Kiplinger Article

Shortly before we left Moldova, the Peace Corps communications office in Washington, D.C. contacted us to ask whether we might assist a Kiplinger reporter writing an article about older Peace Corps Volunteers. Kim Lankford’s article recently appeared on the Kiplinger website. The version shown in the illustration above was published in the subscribers-only Kiplinger’s Retirement Report.

4 thoughts on “Kiplinger Article”

  1. David The Kiplinger article was illegible – print small and blurry and could not be enlarged. Same conditions when we got your blog originally. I’ll try going to the net tomorrow and see if the article is available there.


    1. Hi Charlotte. Sorry you had a problem. The photo is just meant as an illustration. Please click on the link within the post to see the actual Kiplinger article.


  2. Hi David! Welcome home! In case you’re busy and missed the Peace Corps Nepal Facebook post with another PC Moldova/Nepal connection, I’d like to make an introduction: David Jarmul meet Dylan Porter, founder of SEVA, and Moldova RPCV! I talked to Dylan for about an hour today, and his passion for his 3 year old nonprofit has totally made me a believer in the good they’ve been doing the past two years. He and his wife met in Nepal – he worked at the British School after Peace Corps Moldova and she was on a Fulbright Scholarship. Quick summary, SEVA so far, has taken about 6 selected US Educators to Nepal and taught them how to implement Service Learning projects in Gorkha. Those teachers have then take in that knowledge to teach their classrooms in the United States about service learning. Phase I: in the US, educators develop a project proposal, based on what they’re passionate about, that they’d like to you implement in Nepal. During this time they talk to Nepalis and learn about Nepal. Phase II: Participants go to Nepal for 3 weeks in June, to collaborate with Nepalis who are experts in the field of their proposals. Then, ideas morph and grow into meaningful service learning projects with input from the villagers regarding what they need. Participants are accompanied by Nepali translators who are deeply committed to the SEVA service learning model. Phase III: After inventing, organizing, innovating, and executing a service learning project in Nepal, educators are uniquely empowered to teach their American students how to develop and implement service learning projects of their own. So, David, I wonder if you and your PR eye could take a look at their webpage – they are about to overhaul the video and add in a “Founder’s Message.” Do you think the webpage is effectively marketing their goal – which would be to get schools/ districts buy in to pay about $6000 for their teachers to use this as professional development? Any ideas? I think you two would have a lot to talk about in general Dylan’s wife is a UNC grad btw! Namaste satiharu, Chrissy Kohrt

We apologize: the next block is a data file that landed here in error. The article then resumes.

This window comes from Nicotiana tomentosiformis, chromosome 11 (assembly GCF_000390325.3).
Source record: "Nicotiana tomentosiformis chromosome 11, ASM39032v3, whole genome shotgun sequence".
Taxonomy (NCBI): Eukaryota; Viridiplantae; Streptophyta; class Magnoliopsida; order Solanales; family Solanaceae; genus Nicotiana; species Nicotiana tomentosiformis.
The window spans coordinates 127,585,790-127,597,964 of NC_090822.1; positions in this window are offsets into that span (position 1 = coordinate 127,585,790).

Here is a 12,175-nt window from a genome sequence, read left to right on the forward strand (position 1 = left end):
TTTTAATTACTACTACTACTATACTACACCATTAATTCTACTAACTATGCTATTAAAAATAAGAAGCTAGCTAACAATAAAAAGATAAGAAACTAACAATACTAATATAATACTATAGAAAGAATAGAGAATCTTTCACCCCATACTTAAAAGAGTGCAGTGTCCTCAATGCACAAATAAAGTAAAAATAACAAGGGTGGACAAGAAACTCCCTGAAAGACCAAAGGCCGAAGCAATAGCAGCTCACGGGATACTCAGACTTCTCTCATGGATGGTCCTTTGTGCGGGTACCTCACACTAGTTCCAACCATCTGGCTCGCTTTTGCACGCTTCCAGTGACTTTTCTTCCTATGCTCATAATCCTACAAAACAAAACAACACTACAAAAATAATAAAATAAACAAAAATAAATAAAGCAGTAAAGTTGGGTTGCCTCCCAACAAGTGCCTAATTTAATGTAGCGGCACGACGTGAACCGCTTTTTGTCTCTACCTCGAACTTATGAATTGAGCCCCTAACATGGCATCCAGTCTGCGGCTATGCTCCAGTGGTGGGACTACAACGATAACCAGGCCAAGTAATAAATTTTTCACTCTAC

Sent from my iPhone



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